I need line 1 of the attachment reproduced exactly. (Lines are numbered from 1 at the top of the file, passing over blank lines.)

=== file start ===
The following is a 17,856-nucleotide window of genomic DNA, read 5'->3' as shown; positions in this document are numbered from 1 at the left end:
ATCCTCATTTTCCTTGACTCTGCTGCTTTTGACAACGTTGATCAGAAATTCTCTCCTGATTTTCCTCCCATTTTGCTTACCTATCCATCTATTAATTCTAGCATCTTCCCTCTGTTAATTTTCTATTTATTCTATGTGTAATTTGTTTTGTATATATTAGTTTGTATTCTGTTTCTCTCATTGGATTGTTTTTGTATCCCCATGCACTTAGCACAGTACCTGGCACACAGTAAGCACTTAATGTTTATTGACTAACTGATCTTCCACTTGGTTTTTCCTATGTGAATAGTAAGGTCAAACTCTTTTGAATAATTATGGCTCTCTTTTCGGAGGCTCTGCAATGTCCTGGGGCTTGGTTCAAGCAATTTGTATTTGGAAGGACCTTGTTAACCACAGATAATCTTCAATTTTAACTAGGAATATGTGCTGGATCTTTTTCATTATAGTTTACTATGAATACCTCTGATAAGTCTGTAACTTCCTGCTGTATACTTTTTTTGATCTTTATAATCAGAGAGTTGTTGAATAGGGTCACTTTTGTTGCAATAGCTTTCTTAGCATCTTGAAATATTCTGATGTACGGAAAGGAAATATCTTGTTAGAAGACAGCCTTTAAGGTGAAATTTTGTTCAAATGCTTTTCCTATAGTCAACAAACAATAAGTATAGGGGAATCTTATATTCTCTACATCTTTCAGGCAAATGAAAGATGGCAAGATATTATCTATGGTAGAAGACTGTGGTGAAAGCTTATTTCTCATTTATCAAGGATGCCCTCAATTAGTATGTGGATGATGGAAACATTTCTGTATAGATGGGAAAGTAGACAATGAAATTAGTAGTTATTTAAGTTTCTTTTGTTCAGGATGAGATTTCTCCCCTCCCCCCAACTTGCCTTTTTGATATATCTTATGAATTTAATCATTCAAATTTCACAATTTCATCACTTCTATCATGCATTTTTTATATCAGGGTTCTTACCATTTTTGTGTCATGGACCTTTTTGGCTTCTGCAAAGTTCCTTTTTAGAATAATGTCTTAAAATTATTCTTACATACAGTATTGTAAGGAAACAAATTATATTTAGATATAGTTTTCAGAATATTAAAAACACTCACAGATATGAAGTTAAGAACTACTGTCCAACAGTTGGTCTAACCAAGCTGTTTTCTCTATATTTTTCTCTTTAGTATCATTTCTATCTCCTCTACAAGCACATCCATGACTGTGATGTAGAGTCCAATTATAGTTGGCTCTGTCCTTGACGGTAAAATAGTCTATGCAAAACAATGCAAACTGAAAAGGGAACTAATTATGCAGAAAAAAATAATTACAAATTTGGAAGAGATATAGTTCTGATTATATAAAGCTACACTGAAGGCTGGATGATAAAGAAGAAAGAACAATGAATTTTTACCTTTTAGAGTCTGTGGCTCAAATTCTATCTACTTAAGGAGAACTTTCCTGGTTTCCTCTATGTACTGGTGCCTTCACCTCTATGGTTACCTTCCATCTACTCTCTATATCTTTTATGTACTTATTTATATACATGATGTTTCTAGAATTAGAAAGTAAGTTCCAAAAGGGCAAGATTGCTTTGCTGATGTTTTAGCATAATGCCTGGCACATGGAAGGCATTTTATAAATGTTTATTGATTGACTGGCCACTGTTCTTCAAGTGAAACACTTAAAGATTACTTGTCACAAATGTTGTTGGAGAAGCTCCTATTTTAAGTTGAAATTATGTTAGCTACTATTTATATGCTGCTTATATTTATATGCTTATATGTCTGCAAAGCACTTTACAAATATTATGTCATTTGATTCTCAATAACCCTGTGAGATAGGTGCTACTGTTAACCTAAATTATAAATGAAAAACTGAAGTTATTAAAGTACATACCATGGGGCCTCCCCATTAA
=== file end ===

The following is a 17,856-nucleotide window of genomic DNA, read 5'->3' as shown; positions in this document are numbered from 1 at the left end: